LA schools want multi-million Apple refund after kids hack iPads

$1.3bn of locked-down Apple tech issued to school kids. Success was surely inevitable

Got Tips? 97 Reg comments

The Los Angeles Unified School District (LAUSD) has informed Apple that it will not accept continued deliveries of iPads to students, and will be seeking a multi-million-dollar refund from the company.

The Instructional Technology Initiative (ITI) – a programme estimated to have cost up to $1.3bn and which would have seen the LAUSD purchase iPads for every student in the district – is set to be committed to the flames following an escalating series of cock-ups after kids hacked their tablets, and the district wants to recover its expenses from Apple, according to local radio station KPCC.

In 2013, LAUSD administrators backtracked on their policy of allowing students to take their school-issued iPads home after kids in the pilot scheme inevitably subverted the "device management" software to free up their internet and app access.

Rather than consider the educational value that could be produced by engaging with young, motivated people who had hacked their way to freedom Facebook, the officials seem to consider human nature an impediment to their scheme and chalked the incident up in the Negatives column. When LAUSD bureaucrats subsequently demanded kids return the tablets, only two thirds were actually handed back.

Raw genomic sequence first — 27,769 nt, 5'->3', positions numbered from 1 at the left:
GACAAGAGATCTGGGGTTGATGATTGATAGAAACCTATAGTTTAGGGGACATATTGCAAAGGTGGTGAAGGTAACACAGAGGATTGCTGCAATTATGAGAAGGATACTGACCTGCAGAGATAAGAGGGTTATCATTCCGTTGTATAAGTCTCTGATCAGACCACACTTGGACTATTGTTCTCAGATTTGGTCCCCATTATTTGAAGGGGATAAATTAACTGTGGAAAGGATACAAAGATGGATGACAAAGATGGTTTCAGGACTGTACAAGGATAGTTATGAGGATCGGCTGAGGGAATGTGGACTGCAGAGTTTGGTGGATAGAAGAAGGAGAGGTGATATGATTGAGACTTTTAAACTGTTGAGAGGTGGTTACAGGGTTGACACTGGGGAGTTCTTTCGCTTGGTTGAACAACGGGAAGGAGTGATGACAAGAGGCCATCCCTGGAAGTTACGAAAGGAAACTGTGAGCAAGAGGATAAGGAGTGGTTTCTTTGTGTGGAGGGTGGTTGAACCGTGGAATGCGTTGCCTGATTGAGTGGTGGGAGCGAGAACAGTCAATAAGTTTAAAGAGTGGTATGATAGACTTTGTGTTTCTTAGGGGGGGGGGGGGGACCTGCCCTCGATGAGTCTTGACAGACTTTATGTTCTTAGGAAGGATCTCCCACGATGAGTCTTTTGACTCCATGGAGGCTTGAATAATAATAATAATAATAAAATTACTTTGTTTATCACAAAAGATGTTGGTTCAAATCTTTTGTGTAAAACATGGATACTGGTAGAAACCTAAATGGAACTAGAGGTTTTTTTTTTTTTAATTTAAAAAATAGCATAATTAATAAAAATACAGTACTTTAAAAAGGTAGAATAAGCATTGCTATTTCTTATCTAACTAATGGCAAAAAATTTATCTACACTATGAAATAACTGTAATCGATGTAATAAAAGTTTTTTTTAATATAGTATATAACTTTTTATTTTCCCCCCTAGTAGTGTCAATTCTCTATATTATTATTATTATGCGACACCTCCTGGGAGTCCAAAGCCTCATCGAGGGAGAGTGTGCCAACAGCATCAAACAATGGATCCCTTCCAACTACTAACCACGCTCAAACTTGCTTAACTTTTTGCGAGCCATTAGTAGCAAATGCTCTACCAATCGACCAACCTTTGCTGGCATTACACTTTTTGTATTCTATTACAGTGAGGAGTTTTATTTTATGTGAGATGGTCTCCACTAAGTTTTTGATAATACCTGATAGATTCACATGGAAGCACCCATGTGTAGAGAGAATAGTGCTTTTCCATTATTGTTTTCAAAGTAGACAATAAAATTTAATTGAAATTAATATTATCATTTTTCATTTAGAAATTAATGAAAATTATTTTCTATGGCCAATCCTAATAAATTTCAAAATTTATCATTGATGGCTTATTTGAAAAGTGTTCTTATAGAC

A year later the already-troubled scheme was suspended following an investigation by KPCC, which raised questions about the LAUSD Superintendent John Deasy's connections with both Apple, who were delivering the iPads, and Pearson, who were loading them with educationware. John Deasy, who denies any wrongdoing, has since resigned from his position. The LA Times has reported that the FBI are now conducting a criminal investigation into the affair.

David Holmquist, LAUSD attorney, wrote to Apple's general counsel to complain that: "While Apple and Pearson promised a state-of-the-art technological solution for ITI implementation, they have yet to deliver it. As [LAUSD] approach the end of the school year, the vast majority of students are still unable to access the Pearson curriculum on iPads."

In a statement sent to The Register, a Pearson spokesperson said: "​This was a large-scale implementation of new technologies and there have been challenges with the initial adoption, but we stand by the quality of our performance.​"​

The Register has contacted Apple and and is awaiting a response. ®

Sponsored: Webcast: Ransomware has gone nuclear


Biting the hand that feeds IT © 1998–2020